Kent Coastal Half Marathon is organised by Thanet Runners and sponsored by Kent County Solicitors. It takes place in the seaside town of Margate.
The organisers state that there is ample parking, and this is definitely true. There is plenty of space to park for free which eliminates one of the stresses of taking part. As you walk towards Palm Bay Primary School where Race HQ is located you can hear the foreboding sound of a monotonous drum beat, making you feel like Jumanji has washed up on a nearby beach. While I thought this was a nice touch, it got a little annoying after a while.
Despite the Race HQ being located in a school, there are only portaloos available for pre-race convenience, although they did eventually let people use the toilets in the school when it was very last minute. Your race number is posted to you before the event so the only thing you need to collect on the day is your chip timer which straps around your ankle. This means that there is plenty of time to stretch, warm up, and do any pre-race rituals before it's time to go.
The race start is across the road on a large grassy area with a pop-up burger bar offering coffee and food for racers and spectators and there are tables and chairs as well. Before you know it, it's time to assemble at the start. There are pacers for the half marathon which is great, so you just find the man with in a high-visibility vest with your desired finish time printed on it and stick to him like glue.
This event is a half marathon and a full marathon simultaneously, with both races following the same course to start and then the marathoners continuing once the half marathoners have finished. This does mean there could be a lot of temptation to finish the full marathon at the halfway point if you're struggling.
The route is advertised as being largely flat, but this could not be further from the truth! The first 3 miles loop around the local Parkrun route and are very gentle. At this point, I was happily rubbing shoulders with the pacer and was taking it very easy. Then the hills came into view.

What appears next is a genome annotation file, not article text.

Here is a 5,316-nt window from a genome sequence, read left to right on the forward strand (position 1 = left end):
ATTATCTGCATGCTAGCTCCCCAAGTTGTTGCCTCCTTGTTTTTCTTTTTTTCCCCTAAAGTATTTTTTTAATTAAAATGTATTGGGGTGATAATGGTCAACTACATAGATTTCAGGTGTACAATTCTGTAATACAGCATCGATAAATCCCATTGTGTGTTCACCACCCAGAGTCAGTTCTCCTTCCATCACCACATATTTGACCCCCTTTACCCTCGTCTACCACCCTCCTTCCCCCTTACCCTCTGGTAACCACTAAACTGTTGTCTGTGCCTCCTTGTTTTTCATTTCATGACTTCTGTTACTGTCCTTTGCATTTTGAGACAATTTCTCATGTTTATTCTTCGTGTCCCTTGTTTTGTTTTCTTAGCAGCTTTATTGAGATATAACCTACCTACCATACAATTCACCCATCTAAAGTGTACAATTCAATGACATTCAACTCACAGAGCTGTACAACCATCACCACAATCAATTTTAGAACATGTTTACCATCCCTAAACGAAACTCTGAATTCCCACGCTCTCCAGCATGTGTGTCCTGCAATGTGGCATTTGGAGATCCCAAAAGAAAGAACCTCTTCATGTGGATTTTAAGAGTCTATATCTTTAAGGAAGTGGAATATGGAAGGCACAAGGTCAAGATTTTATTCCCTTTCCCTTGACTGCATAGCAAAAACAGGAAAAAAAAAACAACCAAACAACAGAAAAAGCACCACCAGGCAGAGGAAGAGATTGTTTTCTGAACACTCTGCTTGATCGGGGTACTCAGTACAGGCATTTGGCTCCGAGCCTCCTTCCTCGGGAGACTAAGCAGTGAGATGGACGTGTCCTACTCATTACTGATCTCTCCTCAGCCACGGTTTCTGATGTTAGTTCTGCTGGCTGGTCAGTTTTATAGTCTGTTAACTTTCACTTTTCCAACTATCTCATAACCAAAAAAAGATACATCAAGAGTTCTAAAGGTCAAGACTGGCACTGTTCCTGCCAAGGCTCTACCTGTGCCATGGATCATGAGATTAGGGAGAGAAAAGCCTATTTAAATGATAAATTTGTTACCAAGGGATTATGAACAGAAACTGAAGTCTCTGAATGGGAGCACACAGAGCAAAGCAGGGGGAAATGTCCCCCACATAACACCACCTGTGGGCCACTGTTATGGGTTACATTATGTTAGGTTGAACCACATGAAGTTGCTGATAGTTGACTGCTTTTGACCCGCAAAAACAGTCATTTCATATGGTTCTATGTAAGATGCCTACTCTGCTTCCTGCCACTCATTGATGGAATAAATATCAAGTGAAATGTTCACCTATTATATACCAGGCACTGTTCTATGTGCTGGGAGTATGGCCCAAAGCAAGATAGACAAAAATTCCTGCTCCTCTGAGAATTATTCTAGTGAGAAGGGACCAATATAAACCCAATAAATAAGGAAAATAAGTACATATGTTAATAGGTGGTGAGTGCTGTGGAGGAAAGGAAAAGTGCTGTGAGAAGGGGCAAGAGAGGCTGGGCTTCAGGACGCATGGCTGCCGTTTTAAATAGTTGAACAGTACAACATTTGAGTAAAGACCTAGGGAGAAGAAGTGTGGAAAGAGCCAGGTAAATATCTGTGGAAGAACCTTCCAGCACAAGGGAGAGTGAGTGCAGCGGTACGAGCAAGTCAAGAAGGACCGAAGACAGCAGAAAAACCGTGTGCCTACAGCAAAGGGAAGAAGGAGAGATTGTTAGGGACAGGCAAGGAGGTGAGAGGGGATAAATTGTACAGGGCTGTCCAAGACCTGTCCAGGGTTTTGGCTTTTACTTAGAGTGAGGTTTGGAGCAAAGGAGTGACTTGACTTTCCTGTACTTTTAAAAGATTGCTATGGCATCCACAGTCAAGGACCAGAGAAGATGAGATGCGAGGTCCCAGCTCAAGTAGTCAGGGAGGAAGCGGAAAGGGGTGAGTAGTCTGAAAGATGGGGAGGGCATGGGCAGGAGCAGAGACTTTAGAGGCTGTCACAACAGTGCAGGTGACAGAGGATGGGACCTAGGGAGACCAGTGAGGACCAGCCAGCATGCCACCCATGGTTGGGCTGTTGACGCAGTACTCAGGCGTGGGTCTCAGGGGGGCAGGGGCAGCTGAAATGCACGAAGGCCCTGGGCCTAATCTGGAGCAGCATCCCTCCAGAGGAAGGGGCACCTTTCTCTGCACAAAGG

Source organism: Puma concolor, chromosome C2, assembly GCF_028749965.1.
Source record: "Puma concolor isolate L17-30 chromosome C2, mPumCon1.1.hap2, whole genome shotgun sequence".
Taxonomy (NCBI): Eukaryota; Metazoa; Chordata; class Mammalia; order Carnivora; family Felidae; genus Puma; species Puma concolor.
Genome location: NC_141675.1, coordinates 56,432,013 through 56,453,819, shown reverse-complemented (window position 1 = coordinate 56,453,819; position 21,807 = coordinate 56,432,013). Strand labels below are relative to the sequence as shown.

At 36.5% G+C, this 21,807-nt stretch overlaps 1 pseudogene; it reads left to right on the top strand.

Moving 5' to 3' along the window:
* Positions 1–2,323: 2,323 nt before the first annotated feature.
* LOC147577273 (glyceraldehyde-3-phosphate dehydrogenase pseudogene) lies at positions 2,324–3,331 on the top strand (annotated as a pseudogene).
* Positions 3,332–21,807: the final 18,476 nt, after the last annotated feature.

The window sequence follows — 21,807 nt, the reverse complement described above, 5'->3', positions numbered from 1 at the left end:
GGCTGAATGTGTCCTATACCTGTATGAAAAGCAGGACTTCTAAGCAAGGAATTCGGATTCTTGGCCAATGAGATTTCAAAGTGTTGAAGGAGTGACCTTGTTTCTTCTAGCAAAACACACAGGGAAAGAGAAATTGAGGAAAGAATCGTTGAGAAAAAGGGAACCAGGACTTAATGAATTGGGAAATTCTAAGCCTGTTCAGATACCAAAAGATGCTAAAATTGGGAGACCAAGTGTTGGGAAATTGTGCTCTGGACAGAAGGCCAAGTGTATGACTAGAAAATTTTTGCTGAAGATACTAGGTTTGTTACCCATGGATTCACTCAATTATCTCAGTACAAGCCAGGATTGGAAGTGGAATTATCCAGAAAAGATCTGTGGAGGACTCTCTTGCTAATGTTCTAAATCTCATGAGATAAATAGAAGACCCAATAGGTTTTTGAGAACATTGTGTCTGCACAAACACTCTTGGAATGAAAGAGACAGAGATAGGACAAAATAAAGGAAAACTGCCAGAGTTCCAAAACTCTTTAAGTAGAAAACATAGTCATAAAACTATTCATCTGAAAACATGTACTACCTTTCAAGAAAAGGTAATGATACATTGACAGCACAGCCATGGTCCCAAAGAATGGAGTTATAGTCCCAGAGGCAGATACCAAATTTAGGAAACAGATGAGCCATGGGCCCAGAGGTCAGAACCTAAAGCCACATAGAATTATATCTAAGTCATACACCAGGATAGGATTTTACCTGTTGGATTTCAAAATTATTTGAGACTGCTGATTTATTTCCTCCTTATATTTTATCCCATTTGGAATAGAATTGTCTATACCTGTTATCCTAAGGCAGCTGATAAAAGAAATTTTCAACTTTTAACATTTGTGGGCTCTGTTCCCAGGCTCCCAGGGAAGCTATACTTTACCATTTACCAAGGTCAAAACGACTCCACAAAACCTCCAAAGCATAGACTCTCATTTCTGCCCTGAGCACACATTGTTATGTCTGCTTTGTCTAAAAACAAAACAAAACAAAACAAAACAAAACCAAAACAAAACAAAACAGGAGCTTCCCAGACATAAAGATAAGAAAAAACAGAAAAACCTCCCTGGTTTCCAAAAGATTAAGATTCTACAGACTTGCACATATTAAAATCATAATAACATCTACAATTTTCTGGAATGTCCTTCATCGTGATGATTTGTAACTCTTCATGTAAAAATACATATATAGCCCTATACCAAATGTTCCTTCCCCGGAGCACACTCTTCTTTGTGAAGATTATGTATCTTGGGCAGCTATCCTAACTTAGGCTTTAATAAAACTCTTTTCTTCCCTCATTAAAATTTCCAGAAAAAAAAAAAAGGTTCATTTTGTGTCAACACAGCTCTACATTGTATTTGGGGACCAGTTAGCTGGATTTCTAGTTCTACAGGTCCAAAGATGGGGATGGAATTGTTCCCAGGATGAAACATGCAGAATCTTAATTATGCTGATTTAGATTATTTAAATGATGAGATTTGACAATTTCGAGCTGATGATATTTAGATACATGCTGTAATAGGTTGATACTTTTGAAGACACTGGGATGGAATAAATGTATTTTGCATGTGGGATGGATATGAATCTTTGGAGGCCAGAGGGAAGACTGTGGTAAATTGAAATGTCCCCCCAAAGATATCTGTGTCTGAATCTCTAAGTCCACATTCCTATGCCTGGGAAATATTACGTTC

This is the first hill. It's at least an 8% gradient and meant that I could no longer keep up with my pacer friend. Usually, I don't mind running uphill, as it keeps the course interesting and challenging and it also usually means there is a downhill to come as a reward! However, after powering up this mean hill and using a lot of my energy expecting a downhill section to get my breath back, I was met with more hills! It just kept going up!
After 8 miles I had completely lost the pacer and was struggling to keep going. I have never had a DNF in my life and definitely wasn't going to have one for this race, but as I continued running, wondering when the downhill was going to come, I started to think I might have to walk a bit. I hate to walk while I'm racing and I've never had to do it before, but by mile 10, when the uphill still wasn't relenting, I had to take a break. Considering it's an out-and-back course, I couldn't really fathom how the physics of it worked that I was still going uphill after 10 miles!
By the time the downhill came, my legs were so sore I couldn't even enjoy it! However, now that I've finished complaining about the hills, I can say how fabulous the views were and how amazing the support was. There were more marshals than I've ever seen on a race and there were even people standing outside their houses offering jelly babies to runners which I thought was fantastic. A section of the run went through a fairly busy seafront section, and everyone was cheering us on and being very supportive which was amazing.
As the finish line finally came into view, I thanked my lucky stars I wasn't continuing with the full marathon course and there was a great reception at the end. A beautiful medal and a free technical t-shirt were the prizes which I thought I had definitely earned after the toughest half marathon I've ever done.
This was an exceptionally well-organised event with lots of extra touches making it very special. There were inspirational messages written on signs along the course, such as "Everyone behind you wishes they were as great as you are". All of the main marshals had their job title written on their high-vis vest which meant you knew who everyone was (race director, lead cyclist etc). The race director had a great presence and seemed completely in control of the whole event with a very cool, calm head. They had scouts handing out water and there were plenty of water stations along the route.
It seemed to be a very tight-knit running community with a lot of people knowing each other by name and the marshals cheering people on and chatting away as well. It was a very friendly, supportive atmosphere which was great.
I'd certainly recommend this race, however, do your hill training in preparation and be under no illusion about how tough it is!